Starring Bette Davis, All About Eve (Joseph L. Mankiewicz, 1950) is a film about acting itself. Bette Davis is an example for the star being used as a marketing tool. Films she starred in would bill “Davis” above the title of the film to attract viewers as she was one of the most acclaimed actors of her time.
Bette Davis was known in her time as one of the most important stars on the big screen because of her craft, her physical appearance did not play as big a role in her popularity as it did for stars like Marilyn Monroe or Marele Dietrich. Davis’ marketability was based on her acting rather than her own personality.
Davis had a collection of mannerisms that were associated with her, her acting style technique was described by Martin Shinger and Christine Gledhill in Bette Davis: actor/star to be “a highly visible form of acting: full bodied and emphatic” (Shinger, Geldhill). The way of which she shaped her voice was intentional, as was the way she held her herself and moved her arms. Her eye movements, including the strong stares she was known for was practiced as was how quickly she could change her mood within a scene. Critic Maria LaPlace once said about Davis that “her performances are ‘bravura’ – they call attention to their own skill and display pleasure in it” (LaPlace). Coming from a background in dance, she translated dramatic expressive qualities she had learned to her acting craft.
Bette Davis was different from other stars, her acting craft was a big defining part of her star image. She was an actor, and a star and lived these two identities differently than many other stars on the big screen in her time.
The film’s title, All About Eve, is a promise that everything about her will be revealed. The desire of knowing by the audience is something the star system exploits. The film All About Eve is about stardom as artifice, dramatizing the gap between crafted personas and authentic selves “Hollywood stars collapsed performance and self and, promising access to the person, authenticated individual personality beyond a social role” (Shingler, Gledhill 71).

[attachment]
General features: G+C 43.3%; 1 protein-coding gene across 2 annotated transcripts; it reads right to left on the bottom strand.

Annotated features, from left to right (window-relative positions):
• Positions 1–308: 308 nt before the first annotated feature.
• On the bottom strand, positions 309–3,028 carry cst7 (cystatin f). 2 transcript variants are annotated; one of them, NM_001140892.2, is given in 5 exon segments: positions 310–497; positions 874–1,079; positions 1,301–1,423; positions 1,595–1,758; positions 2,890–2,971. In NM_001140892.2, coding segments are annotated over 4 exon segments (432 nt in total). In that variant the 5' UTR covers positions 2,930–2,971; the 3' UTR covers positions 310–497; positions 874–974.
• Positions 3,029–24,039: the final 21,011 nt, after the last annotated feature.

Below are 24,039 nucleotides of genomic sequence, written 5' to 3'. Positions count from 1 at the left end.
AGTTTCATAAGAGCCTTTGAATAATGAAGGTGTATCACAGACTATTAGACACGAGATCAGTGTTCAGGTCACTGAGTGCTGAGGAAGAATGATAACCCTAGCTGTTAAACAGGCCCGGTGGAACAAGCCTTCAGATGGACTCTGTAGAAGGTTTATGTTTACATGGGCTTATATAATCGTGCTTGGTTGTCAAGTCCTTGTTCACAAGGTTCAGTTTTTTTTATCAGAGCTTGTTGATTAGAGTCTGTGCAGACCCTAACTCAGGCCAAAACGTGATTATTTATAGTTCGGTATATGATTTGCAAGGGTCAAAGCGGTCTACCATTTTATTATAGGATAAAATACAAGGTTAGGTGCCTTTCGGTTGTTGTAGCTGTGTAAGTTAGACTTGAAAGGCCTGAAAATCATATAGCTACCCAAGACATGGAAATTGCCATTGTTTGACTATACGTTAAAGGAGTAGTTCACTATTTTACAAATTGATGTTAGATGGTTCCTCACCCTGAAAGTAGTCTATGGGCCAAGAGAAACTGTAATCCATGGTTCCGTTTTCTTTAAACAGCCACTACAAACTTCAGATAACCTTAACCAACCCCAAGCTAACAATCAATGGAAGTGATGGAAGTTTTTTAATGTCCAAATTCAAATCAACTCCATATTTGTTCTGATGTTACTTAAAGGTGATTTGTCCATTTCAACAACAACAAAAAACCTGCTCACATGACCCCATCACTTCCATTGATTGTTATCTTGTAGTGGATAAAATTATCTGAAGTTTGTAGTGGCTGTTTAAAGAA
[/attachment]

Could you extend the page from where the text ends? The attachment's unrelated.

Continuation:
In The Letter (William Wyler, 1940) Davis plays Leslie Crombie, an actress like she does in All About Eve. Leslie is shown to be “a natural-born actress and consummate liar” (Shingler, Gledhill 72). This role asks the audience if these two things are one and the same, if to be an actress is to be a master of deception. This is a theme present in All About Eve as well. Eve lies her way to be close to the prominent actress Margo, and in the end, is rewarded in the success of her career for her ability to be deceptive. Davis’ role in The Letter was written by Shingler and Gledhill to “offer a solution to the tension between character acting and star image” (Shingler, Gledhill 72). This suggests that the star image is a fabrication including mistruths.
All About Eve conflates acting with queerness. The theatre critic and narrator at the start of the film, Addison Dewitt, is coded in the film to be gay. Dewitt confronts Eve, telling her that she will marry him because they are the same, he tells her “We all have abnormalities in common. We’re a breed apart from the rest of humanity, we theatre folk. We are the original displaced personalities.” Eve admits to him that she is not attracted to the playwright, and only wanted to marry him to further her career. In many ways Eve is coded as a lesbian. Eve also has a really homoerotic parasitic relationship with Margo, she is completely obsessed with her. Having a normative life is shown to be at odds with being an actor, when Margo marries she quits acting. The film shows that acting and normative society do relate.
The character Leslie is shown in The Letter to be a mystery similarly to how Davis “as actor/star,… becomes a mystery” herself. Because her star power is based on her acting, audiences thought that this meant that Davis was concealing something. This made going to her new films enticing to learn more about her, her roles were often similar but with each one developed to the understanding of her image. All About Eve shows and explores that the role of ‘actress’ conceals something antisocial or perverse. There is a suspicion shown in her roles that are often liars. The star image is a fabrication that is known to the audience, while not sharing the whole truth of the life of the star.
Bette Davis: actor/star Martin Shringler and Christine Gledhill
Heavenly Bodies Richard Dyer